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Copyright © 2019 The American Israel Public Affairs Committee

50 Years after UNSCR 242: Enduring Relevance, Abiding Controversy

Israel’s Foreign Minister Abba Eban (seated left, at table), British Ambassador to the U.N. Lord Caradon (seated center) and U.S. Ambassador to the U.N. Arthur J. Goldberg (seated right), attending the UN Security Council meeting on June 7, 1967, during the Six-Day War. (Photo: U.N. photo by Teddy Chen)

Three major anniversaries occurred in November—but only two received robust attention. First, on Nov. 2, many observed the 100th anniversary of the Balfour Declaration, which pledged British support for the establishment of a Jewish national home in Palestine. And second, the 70th anniversary of the U.N. Partition Resolution, which called for the establishment of a Jewish state in the country, was observed on Nov. 29.

In between these two dates, the 50th anniversary of U.N. Security Council Resolution (UNSCR) 242 went virtually unnoticed. Yet the resolution, which was unanimously adopted on Nov. 22, 1967, is worthy of remembrance as well. Officially accepted by Israel and its Arab neighbors, UNSCR 242 became the cornerstone of all subsequent diplomatic efforts to make peace between the parties. Further, the deliberate misinterpretation of the resolution by some detractors—in order to undermine Israel’s international standing—calls for setting the record straight.

The provisions were intended to establish “a just and lasting peace.”

UNSCR 242 was adopted five months after the astonishing Six-Day War, during which the Jewish state overcame an existential threat from encircling Arab armies to capture significant territory and reunify Israel’s historic capital, Jerusalem.

Accordingly, the resolution asserts that to establish “a just and lasting peace in the Middle East,” two principles are necessary: “(i) Withdrawal of Israeli armed forces from territories occupied in the recent conflict; and (ii) Termination of all claims or states of belligerency and respect for and acknowledgement of the sovereignty, territorial integrity and political independence of every State in the area and their right to live in peace within secure and recognized boundaries free from threats or acts of force.”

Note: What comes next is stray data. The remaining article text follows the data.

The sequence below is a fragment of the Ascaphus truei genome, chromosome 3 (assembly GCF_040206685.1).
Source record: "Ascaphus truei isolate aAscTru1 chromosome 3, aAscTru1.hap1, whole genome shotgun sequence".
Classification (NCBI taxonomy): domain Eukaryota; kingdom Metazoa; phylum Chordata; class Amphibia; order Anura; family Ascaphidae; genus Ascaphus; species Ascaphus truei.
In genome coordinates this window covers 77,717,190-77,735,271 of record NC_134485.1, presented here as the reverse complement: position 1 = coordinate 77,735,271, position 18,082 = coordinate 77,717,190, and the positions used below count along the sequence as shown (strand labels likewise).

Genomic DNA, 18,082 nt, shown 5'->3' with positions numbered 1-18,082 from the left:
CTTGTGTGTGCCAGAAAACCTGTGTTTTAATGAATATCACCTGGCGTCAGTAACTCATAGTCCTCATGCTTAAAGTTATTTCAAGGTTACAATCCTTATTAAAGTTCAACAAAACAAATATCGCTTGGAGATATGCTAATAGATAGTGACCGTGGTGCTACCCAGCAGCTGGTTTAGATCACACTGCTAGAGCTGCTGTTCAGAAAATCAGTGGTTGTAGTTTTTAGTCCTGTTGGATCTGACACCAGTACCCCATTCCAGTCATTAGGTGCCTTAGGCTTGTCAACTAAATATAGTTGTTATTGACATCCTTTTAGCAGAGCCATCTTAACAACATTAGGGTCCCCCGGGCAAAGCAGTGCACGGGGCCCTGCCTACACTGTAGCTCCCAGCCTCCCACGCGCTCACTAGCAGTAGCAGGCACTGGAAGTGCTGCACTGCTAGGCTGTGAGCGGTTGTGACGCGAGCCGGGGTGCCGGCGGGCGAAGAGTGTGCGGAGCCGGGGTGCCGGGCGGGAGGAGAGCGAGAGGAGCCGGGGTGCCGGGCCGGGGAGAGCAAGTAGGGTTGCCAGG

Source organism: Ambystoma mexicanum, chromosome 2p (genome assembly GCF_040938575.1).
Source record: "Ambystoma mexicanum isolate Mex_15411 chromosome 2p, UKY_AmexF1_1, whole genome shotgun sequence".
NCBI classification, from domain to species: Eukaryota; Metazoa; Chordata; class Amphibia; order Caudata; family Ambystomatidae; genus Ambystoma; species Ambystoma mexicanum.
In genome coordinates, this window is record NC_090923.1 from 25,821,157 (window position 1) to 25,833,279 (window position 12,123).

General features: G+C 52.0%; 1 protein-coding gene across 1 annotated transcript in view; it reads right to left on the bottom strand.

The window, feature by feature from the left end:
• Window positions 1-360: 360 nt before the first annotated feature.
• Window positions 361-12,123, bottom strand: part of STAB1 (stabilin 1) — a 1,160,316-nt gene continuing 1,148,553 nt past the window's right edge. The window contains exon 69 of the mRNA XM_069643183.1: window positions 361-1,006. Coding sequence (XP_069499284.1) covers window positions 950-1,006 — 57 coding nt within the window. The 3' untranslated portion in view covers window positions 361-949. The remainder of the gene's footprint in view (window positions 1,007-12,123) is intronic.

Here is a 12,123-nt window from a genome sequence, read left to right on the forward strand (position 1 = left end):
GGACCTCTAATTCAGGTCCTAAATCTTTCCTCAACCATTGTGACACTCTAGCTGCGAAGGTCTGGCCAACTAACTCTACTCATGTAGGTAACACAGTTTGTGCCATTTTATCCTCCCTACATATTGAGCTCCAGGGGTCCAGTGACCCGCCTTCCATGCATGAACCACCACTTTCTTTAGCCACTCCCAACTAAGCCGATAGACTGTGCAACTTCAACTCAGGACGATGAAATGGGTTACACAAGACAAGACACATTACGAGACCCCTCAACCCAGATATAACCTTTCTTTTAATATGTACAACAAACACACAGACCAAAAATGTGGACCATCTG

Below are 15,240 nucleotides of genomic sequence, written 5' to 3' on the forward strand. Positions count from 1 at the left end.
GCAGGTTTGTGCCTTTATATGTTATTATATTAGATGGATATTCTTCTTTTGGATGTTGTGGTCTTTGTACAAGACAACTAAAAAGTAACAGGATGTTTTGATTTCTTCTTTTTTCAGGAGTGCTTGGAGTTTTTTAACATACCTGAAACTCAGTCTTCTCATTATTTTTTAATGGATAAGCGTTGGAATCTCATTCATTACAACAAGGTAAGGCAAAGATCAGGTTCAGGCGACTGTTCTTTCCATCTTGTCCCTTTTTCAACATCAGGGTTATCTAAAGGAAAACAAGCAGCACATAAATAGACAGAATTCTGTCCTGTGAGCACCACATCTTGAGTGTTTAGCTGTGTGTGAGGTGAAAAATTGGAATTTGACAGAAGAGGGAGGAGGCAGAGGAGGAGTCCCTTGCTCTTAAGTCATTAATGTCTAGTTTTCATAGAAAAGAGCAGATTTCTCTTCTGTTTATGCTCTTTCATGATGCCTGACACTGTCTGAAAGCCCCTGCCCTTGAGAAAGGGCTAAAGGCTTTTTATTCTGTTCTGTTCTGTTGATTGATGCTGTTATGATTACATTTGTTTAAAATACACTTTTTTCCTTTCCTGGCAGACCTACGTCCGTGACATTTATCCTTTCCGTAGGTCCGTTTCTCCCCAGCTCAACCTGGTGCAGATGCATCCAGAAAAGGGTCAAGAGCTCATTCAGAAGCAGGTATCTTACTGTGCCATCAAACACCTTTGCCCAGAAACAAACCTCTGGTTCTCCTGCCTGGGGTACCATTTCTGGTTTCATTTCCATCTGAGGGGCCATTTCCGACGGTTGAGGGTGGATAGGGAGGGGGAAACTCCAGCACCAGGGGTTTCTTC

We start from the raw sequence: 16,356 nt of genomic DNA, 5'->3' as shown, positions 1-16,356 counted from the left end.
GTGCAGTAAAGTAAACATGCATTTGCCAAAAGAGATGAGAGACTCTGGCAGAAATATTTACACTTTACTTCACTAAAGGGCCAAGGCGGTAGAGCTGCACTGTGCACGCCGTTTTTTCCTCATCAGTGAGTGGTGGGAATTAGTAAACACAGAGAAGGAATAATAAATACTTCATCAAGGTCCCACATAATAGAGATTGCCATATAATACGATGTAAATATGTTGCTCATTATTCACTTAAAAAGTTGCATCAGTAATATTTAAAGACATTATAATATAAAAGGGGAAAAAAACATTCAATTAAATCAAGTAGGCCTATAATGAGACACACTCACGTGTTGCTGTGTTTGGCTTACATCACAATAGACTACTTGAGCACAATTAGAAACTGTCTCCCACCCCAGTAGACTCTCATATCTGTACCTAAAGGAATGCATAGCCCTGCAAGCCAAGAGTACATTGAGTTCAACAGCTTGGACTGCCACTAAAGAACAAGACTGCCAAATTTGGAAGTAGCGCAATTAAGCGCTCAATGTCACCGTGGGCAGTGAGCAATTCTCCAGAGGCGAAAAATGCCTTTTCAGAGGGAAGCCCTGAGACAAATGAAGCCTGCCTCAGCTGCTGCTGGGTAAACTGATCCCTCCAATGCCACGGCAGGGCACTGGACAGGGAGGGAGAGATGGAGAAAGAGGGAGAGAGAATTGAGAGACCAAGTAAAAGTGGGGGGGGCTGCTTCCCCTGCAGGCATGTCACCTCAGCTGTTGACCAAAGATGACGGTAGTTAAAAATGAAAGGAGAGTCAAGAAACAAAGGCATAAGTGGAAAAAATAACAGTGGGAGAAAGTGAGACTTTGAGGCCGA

Also, the resolution “affirms further the necessity (a) For guaranteeing freedom of navigation through international waterways in the area; (b) For achieving a just settlement of the refugee problem; (c) For guaranteeing the territorial inviolability and political independence of every State in the area, through measures including the establishment of demilitarized zones.”

UNSCR 242 remains relevant.

In the fifty years since its adoption, UNSCR 242 has been cited in all subsequent Arab-Israeli agreements: the 1979 Israeli-Egyptian peace treaty; the 1994 Israeli-Jordanian peace treaty; and, the Israeli-Palestinian Oslo accords of 1993-1999. There is little doubt that future agreements will cite the resolution as well.

Moreover, all subsequent U.N. Security Council resolutions relevant to Arab-Israeli relations have cited the resolution. Even the widely criticized UNSCR 2334 of Dec. 23, 2016, which harshly criticized Israel and called on it to make unilateral concessions, found it necessary to cite the resolution.

Most recently, UNSCR 242 was relevant in President Trump’s Dec. 6 recognition of Jerusalem as Israel’s capital. In a New York Times letter to the editor on March 12, 1980, Arthur J. Goldberg—the U.S. ambassador to the U.N. at the time of the resolution’s adoption and one of its chief authors—wrote:

“Resolution 242 in no way refers to Jerusalem, and this omission was deliberate. I wanted to make clear that Jerusalem was a discrete matter, not linked to the West Bank. In a number of speeches at the U.N. in 1967, I repeatedly stated that the armistice lines fixed after 1948 were intended to be temporary. This, of course, was particularly true of Jerusalem. At no time in these many speeches did I refer to East Jerusalem as occupied territory.”

The resolution remains controversial.

The text of UNSCR 242 has been zealously studied, to include the absence or presence of words. Specifically, the resolution’s call for “withdrawal of Israeli armed forces from territories occupied in the recent conflict” has been twisted by Israel’s detractors to require withdrawal from the territories—i.e., from all the territories Israel captured in the defensive Six-Day War. Had that been true, Israel would have been in permanent, major non-compliance with the resolution for the past half-century.

To buttress this claim, these detractors cite the resolution’s French text, which calls for withdrawal from the territories (“des territoires”). But there are several flaws to this claim:

  • All the discussions leading to the resolution were held in English;